What's the treatment for aspergillosis?The goal of treatment for aspergillosis is to control symptomatic infection. A fungus ball usually does not require treatment unless bleeding into the lung tissue is associated with the infection, then surgical removal is required. In cases of aspergilloma, it may become necessary to surgically remove or reduce the size of a fungal mass, especially if the patient
continues to spit up blood. In aspergillosis cases affecting the nose and nasal sinuses, surgery may also be required.
Invasive aspergillosis is treated with several weeks of intravenous amphotericin B, an antifungal medication. Itraconazole or voriconazole can also be used. Endocarditis caused by Aspergillus is treated by surgical removal of the infected heart valves and long-term amphotericin B therapy. Allergic aspergillosis is treated with oral prednisone. Some people may benefit from allergy desensitization. Antifungal agents do not help people with allergic aspergillosis.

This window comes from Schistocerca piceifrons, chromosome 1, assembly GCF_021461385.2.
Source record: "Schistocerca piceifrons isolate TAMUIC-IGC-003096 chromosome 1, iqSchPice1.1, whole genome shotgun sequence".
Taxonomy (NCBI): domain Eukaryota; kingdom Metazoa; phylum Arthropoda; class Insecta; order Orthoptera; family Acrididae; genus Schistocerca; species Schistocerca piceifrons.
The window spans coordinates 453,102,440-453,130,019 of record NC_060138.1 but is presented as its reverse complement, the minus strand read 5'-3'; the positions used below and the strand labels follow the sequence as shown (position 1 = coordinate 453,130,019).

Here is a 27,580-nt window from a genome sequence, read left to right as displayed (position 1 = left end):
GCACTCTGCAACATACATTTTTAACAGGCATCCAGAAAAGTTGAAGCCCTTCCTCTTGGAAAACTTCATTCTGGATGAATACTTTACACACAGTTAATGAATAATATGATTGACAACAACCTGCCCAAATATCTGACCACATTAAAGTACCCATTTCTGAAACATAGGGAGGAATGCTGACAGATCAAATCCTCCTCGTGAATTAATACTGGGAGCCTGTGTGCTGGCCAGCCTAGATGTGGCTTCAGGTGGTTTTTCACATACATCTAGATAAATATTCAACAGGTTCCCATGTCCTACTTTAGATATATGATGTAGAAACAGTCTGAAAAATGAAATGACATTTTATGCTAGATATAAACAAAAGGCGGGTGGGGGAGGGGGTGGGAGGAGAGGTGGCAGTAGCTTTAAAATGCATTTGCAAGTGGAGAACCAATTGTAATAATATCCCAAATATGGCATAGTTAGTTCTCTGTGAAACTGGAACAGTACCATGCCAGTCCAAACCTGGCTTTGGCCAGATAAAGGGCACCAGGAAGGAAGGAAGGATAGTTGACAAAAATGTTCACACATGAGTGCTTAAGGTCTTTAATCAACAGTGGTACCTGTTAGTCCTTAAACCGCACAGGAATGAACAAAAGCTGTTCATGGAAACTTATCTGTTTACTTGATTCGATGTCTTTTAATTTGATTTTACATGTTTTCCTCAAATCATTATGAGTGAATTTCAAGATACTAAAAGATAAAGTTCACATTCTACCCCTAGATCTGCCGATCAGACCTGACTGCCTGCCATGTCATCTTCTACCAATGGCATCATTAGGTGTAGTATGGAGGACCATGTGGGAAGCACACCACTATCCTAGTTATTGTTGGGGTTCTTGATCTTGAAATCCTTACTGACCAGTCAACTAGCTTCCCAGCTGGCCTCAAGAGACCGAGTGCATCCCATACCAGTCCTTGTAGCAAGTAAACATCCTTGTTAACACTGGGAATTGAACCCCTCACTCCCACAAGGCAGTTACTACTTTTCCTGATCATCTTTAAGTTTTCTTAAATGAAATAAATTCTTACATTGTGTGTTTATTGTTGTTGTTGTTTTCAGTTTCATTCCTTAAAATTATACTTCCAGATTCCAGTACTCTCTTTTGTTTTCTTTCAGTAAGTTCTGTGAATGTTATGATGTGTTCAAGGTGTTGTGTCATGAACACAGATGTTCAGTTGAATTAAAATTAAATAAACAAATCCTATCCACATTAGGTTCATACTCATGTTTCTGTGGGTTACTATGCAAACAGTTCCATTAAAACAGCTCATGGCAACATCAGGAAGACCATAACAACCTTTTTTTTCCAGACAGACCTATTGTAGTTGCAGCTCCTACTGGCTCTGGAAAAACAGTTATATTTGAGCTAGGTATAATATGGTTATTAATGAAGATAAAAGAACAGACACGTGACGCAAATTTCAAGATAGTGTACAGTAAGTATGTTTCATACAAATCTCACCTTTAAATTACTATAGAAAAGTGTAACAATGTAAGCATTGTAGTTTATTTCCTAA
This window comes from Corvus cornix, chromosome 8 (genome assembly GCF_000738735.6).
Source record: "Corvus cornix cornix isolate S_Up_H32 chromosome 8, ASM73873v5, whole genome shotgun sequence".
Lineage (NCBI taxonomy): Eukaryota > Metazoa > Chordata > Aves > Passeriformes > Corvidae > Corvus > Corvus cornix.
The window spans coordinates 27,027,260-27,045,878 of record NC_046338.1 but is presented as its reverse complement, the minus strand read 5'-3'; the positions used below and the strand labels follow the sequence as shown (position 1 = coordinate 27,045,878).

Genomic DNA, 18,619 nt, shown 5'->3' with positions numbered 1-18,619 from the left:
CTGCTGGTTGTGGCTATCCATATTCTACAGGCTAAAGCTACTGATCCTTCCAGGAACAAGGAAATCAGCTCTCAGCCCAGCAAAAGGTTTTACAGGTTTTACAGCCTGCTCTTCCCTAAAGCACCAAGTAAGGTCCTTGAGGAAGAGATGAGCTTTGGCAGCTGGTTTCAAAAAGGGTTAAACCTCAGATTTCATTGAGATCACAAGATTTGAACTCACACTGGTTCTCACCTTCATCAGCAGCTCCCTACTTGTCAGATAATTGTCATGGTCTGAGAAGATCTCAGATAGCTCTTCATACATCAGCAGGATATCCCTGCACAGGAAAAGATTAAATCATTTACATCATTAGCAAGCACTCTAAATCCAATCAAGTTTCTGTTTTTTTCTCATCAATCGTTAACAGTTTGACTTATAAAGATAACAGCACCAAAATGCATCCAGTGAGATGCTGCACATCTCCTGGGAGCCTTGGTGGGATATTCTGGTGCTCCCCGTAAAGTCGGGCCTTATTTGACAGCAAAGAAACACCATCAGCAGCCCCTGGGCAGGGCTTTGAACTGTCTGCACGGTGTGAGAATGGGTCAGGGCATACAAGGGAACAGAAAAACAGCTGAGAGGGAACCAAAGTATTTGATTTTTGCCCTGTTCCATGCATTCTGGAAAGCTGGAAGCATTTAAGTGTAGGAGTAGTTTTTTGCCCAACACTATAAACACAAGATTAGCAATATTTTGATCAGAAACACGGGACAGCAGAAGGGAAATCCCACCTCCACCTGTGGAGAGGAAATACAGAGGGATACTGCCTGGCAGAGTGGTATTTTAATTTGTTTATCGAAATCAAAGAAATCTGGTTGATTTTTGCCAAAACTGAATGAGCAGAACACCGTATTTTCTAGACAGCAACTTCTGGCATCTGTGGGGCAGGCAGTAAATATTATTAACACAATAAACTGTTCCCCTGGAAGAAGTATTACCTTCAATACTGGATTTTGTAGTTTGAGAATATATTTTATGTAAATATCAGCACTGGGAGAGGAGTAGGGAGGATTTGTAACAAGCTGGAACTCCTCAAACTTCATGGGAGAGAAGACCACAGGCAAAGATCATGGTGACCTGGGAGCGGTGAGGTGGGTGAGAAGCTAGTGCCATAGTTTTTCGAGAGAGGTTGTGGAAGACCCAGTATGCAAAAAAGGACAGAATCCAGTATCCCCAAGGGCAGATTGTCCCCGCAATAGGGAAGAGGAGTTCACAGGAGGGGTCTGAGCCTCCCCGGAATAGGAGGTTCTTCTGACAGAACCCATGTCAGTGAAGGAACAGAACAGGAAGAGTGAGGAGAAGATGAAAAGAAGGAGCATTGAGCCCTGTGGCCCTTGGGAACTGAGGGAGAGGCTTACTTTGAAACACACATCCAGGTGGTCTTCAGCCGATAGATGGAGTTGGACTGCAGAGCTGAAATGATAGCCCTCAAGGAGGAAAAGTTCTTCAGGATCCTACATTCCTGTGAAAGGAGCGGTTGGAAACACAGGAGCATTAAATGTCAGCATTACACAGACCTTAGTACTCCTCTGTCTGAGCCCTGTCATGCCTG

Doctors treat aspergillosis in the ear canal by scraping out the fungus and applying drops of antifungal drugs. Fungus collections in the sinuses must usually be removed surgically. If fungus balls in the lungs grow near large blood vessels, they may also need to be removed surgically because they may invade the blood vessel and cause bleeding.
Gradual improvement is seen in patients with allergic aspergillosis. Invasive aspergillosis may resist drug treatment and progress to death. The underlying disease and immune status of a person with invasive aspergillosis will also affect the overall prognosis.